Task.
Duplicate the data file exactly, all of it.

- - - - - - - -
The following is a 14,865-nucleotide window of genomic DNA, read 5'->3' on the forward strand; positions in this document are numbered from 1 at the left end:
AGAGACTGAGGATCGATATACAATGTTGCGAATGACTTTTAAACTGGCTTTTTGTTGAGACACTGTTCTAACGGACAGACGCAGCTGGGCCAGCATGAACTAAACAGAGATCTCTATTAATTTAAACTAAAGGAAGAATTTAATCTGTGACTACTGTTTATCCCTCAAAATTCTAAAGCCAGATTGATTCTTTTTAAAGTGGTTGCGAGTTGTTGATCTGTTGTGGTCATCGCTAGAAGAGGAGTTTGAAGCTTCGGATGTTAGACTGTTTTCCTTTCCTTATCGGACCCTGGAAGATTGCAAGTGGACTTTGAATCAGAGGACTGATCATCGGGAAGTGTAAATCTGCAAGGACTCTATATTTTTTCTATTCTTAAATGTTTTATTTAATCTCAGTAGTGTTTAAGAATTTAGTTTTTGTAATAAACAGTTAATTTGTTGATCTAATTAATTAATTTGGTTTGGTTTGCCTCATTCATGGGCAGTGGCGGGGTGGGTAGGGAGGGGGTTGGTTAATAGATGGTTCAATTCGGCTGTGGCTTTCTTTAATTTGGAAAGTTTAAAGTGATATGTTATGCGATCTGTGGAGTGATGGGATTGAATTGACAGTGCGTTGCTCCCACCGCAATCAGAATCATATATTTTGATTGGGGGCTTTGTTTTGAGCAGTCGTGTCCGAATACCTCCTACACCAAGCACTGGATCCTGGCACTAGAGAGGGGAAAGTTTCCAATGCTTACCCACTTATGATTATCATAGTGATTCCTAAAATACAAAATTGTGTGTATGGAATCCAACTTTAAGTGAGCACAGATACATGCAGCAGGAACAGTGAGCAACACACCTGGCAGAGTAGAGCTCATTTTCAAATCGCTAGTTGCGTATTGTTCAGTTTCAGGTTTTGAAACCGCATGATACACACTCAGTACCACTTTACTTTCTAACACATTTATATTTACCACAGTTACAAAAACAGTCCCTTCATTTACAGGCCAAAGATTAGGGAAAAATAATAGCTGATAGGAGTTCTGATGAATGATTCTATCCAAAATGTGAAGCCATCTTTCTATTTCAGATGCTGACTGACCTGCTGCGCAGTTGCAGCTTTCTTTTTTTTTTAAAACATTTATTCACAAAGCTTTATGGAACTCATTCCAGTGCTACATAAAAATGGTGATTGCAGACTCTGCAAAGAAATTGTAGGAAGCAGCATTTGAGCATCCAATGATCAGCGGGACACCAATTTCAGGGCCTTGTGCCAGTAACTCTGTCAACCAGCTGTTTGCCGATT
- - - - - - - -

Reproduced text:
The following is a 14,865-nucleotide window of genomic DNA, read 5'->3' on the forward strand; positions in this document are numbered from 1 at the left end:
AGAGACTGAGGATCGATATACAATGTTGCGAATGACTTTTAAACTGGCTTTTTGTTGAGACACTGTTCTAACGGACAGACGCAGCTGGGCCAGCATGAACTAAACAGAGATCTCTATTAATTTAAACTAAAGGAAGAATTTAATCTGTGACTACTGTTTATCCCTCAAAATTCTAAAGCCAGATTGATTCTTTTTAAAGTGGTTGCGAGTTGTTGATCTGTTGTGGTCATCGCTAGAAGAGGAGTTTGAAGCTTCGGATGTTAGACTGTTTTCCTTTCCTTATCGGACCCTGGAAGATTGCAAGTGGACTTTGAATCAGAGGACTGATCATCGGGAAGTGTAAATCTGCAAGGACTCTATATTTTTTCTATTCTTAAATGTTTTATTTAATCTCAGTAGTGTTTAAGAATTTAGTTTTTGTAATAAACAGTTAATTTGTTGATCTAATTAATTAATTTGGTTTGGTTTGCCTCATTCATGGGCAGTGGCGGGGTGGGTAGGGAGGGGGTTGGTTAATAGATGGTTCAATTCGGCTGTGGCTTTCTTTAATTTGGAAAGTTTAAAGTGATATGTTATGCGATCTGTGGAGTGATGGGATTGAATTGACAGTGCGTTGCTCCCACCGCAATCAGAATCATATATTTTGATTGGGGGCTTTGTTTTGAGCAGTCGTGTCCGAATACCTCCTACACCAAGCACTGGATCCTGGCACTAGAGAGGGGAAAGTTTCCAATGCTTACCCACTTATGATTATCATAGTGATTCCTAAAATACAAAATTGTGTGTATGGAATCCAACTTTAAGTGAGCACAGATACATGCAGCAGGAACAGTGAGCAACACACCTGGCAGAGTAGAGCTCATTTTCAAATCGCTAGTTGCGTATTGTTCAGTTTCAGGTTTTGAAACCGCATGATACACACTCAGTACCACTTTACTTTCTAACACATTTATATTTACCACAGTTACAAAAACAGTCCCTTCATTTACAGGCCAAAGATTAGGGAAAAATAATAGCTGATAGGAGTTCTGATGAATGATTCTATCCAAAATGTGAAGCCATCTTTCTATTTCAGATGCTGACTGACCTGCTGCGCAGTTGCAGCTTTCTTTTTTTTTTAAAACATTTATTCACAAAGCTTTATGGAACTCATTCCAGTGCTACATAAAAATGGTGATTGCAGACTCTGCAAAGAAATTGTAGGAAGCAGCATTTGAGCATCCAATGATCAGCGGGACACCAATTTCAGGGCCTTGTGCCAGTAACTCTGTCAACCAGCTGTTTGCCGATT